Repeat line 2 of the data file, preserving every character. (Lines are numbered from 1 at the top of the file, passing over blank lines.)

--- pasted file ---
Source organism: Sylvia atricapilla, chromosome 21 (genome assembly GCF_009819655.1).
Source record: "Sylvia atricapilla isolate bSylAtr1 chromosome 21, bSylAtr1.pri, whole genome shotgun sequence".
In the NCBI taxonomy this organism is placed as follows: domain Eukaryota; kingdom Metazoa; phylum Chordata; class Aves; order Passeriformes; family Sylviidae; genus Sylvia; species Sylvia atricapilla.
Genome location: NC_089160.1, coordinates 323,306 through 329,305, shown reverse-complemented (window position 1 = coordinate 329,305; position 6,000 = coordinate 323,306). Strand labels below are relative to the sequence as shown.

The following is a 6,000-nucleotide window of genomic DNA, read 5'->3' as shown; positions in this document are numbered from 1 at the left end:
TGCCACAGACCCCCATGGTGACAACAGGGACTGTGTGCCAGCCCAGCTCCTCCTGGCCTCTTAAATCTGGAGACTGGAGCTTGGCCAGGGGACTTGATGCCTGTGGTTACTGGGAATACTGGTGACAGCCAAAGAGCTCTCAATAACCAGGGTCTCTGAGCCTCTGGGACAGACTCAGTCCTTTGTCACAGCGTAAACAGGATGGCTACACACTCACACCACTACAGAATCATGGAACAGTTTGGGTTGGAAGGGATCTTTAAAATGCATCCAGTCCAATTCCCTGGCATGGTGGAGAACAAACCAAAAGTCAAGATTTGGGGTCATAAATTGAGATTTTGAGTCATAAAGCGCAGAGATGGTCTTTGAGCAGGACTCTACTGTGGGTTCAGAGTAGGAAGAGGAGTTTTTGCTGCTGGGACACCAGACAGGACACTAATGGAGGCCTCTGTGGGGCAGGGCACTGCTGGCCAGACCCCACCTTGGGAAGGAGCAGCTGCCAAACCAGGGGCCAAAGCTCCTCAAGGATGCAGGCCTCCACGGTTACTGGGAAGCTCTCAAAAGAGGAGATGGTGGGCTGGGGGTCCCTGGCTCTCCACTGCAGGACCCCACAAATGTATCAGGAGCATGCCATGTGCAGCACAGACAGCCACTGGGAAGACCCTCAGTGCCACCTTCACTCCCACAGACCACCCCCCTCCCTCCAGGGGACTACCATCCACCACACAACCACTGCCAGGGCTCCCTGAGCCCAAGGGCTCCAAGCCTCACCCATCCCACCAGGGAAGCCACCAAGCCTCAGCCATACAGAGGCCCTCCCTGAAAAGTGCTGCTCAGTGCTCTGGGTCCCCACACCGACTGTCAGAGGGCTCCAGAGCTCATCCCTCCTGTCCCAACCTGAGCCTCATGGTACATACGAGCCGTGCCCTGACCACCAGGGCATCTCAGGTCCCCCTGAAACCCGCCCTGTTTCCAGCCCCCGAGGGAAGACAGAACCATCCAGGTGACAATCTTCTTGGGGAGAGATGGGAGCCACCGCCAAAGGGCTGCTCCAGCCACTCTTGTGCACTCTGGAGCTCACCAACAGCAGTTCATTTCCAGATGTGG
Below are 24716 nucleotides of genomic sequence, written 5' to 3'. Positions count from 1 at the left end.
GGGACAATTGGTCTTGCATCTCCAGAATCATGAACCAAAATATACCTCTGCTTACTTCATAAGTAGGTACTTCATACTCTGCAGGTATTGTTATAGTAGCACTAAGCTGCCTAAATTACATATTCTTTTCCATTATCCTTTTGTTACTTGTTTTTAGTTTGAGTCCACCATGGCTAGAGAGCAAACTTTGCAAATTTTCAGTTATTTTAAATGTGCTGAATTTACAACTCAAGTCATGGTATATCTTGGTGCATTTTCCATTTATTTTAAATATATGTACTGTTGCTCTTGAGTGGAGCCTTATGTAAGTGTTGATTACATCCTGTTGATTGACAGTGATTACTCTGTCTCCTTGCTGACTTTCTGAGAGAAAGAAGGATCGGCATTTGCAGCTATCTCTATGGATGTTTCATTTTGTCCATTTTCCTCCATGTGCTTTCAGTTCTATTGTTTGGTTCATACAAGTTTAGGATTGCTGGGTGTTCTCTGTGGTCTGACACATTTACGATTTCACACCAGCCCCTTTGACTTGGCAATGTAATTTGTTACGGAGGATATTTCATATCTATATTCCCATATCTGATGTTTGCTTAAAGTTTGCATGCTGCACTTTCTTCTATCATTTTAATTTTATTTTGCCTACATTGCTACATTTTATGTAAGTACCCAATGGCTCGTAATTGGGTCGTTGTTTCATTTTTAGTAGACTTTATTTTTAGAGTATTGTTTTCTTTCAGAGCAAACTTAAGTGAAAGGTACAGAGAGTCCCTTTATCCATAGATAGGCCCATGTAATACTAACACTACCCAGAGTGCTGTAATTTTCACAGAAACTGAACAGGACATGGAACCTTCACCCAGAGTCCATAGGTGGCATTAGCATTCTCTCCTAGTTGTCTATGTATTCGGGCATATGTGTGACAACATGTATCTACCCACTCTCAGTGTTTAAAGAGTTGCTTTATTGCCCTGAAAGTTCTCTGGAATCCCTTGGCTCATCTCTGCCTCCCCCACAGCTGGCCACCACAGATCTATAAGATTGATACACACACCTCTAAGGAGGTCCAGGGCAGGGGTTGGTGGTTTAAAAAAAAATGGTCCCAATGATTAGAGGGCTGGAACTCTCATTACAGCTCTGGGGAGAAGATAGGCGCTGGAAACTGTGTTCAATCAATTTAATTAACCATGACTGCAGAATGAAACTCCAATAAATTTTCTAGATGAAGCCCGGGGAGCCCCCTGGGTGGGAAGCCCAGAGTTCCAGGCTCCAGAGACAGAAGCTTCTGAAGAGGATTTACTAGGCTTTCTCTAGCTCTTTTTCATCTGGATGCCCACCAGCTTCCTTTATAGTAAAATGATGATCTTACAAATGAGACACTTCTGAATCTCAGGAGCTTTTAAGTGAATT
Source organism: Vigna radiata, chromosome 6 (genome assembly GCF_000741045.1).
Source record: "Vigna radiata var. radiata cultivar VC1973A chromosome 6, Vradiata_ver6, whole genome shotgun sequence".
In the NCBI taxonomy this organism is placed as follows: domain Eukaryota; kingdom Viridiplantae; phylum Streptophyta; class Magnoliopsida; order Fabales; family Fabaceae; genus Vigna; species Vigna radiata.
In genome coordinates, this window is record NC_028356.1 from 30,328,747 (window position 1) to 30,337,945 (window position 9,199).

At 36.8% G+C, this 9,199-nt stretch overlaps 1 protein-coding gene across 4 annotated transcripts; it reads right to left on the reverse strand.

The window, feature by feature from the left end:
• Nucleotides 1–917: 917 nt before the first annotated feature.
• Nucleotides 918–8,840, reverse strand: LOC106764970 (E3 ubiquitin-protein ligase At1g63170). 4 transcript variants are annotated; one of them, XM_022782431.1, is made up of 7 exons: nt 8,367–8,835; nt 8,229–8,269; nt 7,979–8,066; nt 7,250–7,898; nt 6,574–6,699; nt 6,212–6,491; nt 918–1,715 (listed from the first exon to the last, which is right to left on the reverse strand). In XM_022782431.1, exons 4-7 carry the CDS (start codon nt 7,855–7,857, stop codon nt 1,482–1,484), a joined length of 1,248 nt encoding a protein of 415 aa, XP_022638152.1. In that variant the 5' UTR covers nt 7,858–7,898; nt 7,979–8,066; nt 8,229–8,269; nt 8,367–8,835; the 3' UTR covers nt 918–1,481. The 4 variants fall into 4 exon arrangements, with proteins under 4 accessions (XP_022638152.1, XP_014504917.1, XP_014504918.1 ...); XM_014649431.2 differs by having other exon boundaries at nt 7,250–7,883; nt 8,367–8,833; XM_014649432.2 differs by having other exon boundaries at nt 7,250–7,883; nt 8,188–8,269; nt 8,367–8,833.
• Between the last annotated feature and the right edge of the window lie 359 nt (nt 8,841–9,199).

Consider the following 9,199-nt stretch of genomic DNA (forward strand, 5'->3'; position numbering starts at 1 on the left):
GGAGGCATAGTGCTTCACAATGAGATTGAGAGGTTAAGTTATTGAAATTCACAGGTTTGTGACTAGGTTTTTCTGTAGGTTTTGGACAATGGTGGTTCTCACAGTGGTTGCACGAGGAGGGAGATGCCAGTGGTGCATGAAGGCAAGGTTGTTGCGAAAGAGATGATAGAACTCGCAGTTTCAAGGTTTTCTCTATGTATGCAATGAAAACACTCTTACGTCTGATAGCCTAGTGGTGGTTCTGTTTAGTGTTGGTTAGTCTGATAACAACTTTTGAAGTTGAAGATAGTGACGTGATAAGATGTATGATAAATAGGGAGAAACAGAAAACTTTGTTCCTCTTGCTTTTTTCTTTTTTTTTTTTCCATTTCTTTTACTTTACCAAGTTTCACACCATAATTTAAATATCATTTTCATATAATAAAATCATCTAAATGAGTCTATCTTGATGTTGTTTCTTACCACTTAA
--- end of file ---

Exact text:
Source record: "Sylvia atricapilla isolate bSylAtr1 chromosome 21, bSylAtr1.pri, whole genome shotgun sequence".